ULTIMATE CAUSES of the CRM: Kempner’s film suggests that Rosenwald may be a key link between Lincoln and Obama, in how the black schools he assisted in building—which numbered over 5,300—educated the generation that preceded the civil rights movement. 

Viewers weary of pictures deifying the hideous “white savior” trope will be pleased by how Kempner explores the bond between Rosenwald and Booker T. Washington, while illustrating that it was, in fact, their partnership that led to the creation of the “Rosenwald schools.”
Movie  history  race  inequalities  Corporation 
october 2017 by oripsolob
Why women are still voting for Trump, despite his misogyny - Vox
Stephanie Coontz: "I was very struck by the female supporter who said Trump is like the bully you want to beat up on the other bully. There is longstanding social science evidence that people with fewer resources, educational or economic, tend to look heroes — or villains even— to stand up for them. Somebody they think has some kind of power that they don’t have.

The exception is when you have a union. The one time that you don’t see that in action, at least so much, is when an area is unionized. Then, because workers have some kind of collective power, they’re not so likely to turn toward some authoritarian demagogue. They can actually imagine going up against the boss in their own collective power rather than finding somebody else to go up against the boss or someone else to throw under the wheels of the bus."
women  class  corporation  labor  inequalities  race  fb 
october 2016 by oripsolob
Justice Department says it will end use of private prisons - The Washington Post
The Justice Department’s inspector general last week released a critical report concluding that privately operated facilities incurred more safety and security incidents than those run by the federal Bureau of Prisons. The private facilities, for example, had higher rates of assaults — both by inmates on other inmates and by inmates on staff — and had eight times as many contraband cellphones confiscated each year on average, according to the report.
prisons  corporation  sociology 
august 2016 by oripsolob
Why ramen noodles replaced cigarettes as prison currency | WUNC
The change reflects the worsening condition of prison food services due to privatization, according to the study’s author Michael Gibson-Light, a University of Arizona doctoral student scheduled to present his findings to the American Sociological Association today. The specific prison he studied had no smoking ban, unlike other prisons, yet inmates still chose ramen noodle packets — called “soups” — over other goods, like stamps and envelopes.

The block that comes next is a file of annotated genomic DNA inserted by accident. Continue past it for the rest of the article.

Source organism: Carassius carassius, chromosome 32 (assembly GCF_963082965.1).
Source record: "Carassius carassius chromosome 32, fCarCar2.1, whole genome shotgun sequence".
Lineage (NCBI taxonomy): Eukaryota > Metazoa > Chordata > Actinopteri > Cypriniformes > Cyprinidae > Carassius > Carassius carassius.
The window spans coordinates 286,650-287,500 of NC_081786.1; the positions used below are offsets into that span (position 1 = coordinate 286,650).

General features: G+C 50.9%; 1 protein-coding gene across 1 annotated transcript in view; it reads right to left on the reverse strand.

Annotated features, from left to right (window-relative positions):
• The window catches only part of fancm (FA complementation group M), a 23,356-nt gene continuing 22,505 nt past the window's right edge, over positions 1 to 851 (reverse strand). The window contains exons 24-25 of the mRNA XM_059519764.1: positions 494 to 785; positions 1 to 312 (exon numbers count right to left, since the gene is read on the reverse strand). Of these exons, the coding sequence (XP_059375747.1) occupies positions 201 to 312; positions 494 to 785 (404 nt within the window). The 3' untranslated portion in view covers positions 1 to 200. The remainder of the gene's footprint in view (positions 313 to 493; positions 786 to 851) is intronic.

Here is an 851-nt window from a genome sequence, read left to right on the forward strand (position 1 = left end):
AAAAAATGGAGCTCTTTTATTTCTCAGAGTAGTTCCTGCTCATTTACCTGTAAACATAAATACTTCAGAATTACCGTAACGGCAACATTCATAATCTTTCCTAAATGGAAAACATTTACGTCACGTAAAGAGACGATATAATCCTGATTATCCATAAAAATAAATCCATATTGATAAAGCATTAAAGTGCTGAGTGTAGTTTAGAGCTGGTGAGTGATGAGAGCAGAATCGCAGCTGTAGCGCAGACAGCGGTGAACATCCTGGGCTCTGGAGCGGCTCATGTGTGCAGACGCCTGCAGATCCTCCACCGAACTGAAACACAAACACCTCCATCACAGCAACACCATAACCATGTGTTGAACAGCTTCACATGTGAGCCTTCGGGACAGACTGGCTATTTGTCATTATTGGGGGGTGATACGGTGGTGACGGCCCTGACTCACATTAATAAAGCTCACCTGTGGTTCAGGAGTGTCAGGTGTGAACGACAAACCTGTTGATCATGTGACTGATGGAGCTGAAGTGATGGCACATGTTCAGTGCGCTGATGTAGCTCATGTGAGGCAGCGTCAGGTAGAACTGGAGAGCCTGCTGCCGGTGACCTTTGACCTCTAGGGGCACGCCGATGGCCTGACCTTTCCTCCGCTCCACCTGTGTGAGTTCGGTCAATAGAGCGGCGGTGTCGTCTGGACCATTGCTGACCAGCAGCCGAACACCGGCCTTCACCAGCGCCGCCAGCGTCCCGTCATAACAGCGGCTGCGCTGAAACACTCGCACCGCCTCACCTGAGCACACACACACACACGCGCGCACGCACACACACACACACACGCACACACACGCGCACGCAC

prisons  corporation  sociology  food 
august 2016 by oripsolob
Walmart Adjusts the Thermostat to Warm Worker Relations -
To acknowledge employees’ complaints, executives at the rally used an imaginary Walmart worker, a puppet they called Willy Sellmore, who offered a surprisingly frank take on the retailer’s policies. When an executive explained that the temperature changes had been discussed for a year, Willy appeared understandably baffled. “A year? A year? How long does it take to adjust a thermostat?” he said. “This shouldn’t be so hard.”
labor  money  corporation  inequalities 
june 2015 by oripsolob
Can We Race Together? An Autopsy » The Society Pages
We routinely, and incorrectly, insist that we are colorblind and that racism is a thing of the past, as sociologist Eduardo Bonilla-Silva has documented. When we do try to talk about race, we usually resort to what sociologists Joyce Bell and Doug Hartmann call the “happy talk” of diversity, without a language for discussing who comes out ahead and who gets pushed behind. The conversation guide it distributed the first week described a bias experiment in which lawyers were asked to assess an error-ridden memo. When told that the (fictional) author was white, the lawyers commented “has potential.” When told he was black, they remarked “can’t believe he went to NYU.” Starbucks’ description of the bias experiment actually took the conversation where it never seems to venture: to the advantages that white people enjoy. White people get help, forgiveness, and the inside track far more often than do people of color. But Starbucks stopped before pointing the finger...